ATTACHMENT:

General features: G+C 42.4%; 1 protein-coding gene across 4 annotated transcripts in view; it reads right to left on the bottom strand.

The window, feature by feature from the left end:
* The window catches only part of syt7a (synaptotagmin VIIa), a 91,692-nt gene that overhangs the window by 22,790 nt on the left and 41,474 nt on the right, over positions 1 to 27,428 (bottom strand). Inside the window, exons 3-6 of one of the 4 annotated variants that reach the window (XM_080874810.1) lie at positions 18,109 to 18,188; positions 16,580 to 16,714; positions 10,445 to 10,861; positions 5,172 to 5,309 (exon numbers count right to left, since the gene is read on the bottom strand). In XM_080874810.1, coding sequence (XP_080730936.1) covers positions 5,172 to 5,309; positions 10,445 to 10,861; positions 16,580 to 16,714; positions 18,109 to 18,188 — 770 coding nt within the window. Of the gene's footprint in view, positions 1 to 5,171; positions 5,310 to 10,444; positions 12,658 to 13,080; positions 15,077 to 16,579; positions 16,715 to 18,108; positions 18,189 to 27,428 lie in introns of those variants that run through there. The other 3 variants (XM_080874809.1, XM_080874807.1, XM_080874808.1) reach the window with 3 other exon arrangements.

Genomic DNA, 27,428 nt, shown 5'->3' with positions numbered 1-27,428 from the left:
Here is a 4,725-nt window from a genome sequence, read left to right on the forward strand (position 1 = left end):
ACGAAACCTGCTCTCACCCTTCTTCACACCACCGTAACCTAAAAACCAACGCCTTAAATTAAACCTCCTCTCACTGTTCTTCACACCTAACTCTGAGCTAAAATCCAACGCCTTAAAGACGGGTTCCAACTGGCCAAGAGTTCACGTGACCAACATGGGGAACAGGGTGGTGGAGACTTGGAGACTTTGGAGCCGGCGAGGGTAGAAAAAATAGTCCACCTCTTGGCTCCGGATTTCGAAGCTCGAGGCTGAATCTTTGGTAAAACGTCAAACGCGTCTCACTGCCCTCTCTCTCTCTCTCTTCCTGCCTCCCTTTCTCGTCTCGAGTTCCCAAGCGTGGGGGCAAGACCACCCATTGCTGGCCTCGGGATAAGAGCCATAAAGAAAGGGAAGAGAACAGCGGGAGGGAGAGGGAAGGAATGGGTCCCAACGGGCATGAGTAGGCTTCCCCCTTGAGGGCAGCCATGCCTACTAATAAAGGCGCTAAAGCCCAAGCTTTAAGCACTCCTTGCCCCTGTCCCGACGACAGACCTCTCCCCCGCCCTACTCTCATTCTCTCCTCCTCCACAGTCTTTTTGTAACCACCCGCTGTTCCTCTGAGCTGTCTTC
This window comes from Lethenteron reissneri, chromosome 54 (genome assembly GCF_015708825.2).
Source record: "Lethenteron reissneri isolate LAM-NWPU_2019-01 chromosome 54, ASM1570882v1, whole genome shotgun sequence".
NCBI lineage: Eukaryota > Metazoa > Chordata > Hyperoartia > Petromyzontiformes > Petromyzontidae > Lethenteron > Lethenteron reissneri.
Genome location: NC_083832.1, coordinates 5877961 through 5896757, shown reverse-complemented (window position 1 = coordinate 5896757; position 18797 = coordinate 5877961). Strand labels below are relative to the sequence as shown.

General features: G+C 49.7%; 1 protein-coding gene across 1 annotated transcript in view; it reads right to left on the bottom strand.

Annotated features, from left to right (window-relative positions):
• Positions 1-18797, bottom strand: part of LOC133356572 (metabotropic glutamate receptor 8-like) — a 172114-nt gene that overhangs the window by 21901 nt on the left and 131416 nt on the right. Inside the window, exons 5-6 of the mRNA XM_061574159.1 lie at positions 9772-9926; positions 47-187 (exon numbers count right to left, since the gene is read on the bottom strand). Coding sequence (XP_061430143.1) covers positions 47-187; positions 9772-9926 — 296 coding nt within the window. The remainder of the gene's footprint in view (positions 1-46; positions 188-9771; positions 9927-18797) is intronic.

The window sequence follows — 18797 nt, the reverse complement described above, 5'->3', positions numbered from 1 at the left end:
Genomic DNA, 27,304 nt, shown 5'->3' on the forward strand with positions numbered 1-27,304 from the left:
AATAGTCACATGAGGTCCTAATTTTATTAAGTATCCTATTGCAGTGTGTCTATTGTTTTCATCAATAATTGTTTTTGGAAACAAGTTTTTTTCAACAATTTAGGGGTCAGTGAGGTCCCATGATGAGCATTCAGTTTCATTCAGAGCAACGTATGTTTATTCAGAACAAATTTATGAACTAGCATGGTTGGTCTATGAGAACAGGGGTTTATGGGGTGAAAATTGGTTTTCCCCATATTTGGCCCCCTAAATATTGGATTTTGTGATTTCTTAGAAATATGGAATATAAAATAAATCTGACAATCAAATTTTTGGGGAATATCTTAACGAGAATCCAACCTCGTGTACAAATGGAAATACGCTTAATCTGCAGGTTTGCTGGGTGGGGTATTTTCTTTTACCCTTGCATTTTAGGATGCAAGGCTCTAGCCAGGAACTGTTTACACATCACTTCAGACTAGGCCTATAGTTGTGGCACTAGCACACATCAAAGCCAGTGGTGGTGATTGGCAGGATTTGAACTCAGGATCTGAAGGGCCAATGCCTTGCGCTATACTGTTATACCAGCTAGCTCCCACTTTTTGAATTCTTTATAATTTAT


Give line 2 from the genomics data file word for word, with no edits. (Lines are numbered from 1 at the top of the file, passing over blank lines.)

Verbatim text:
The window, feature by feature from the left end: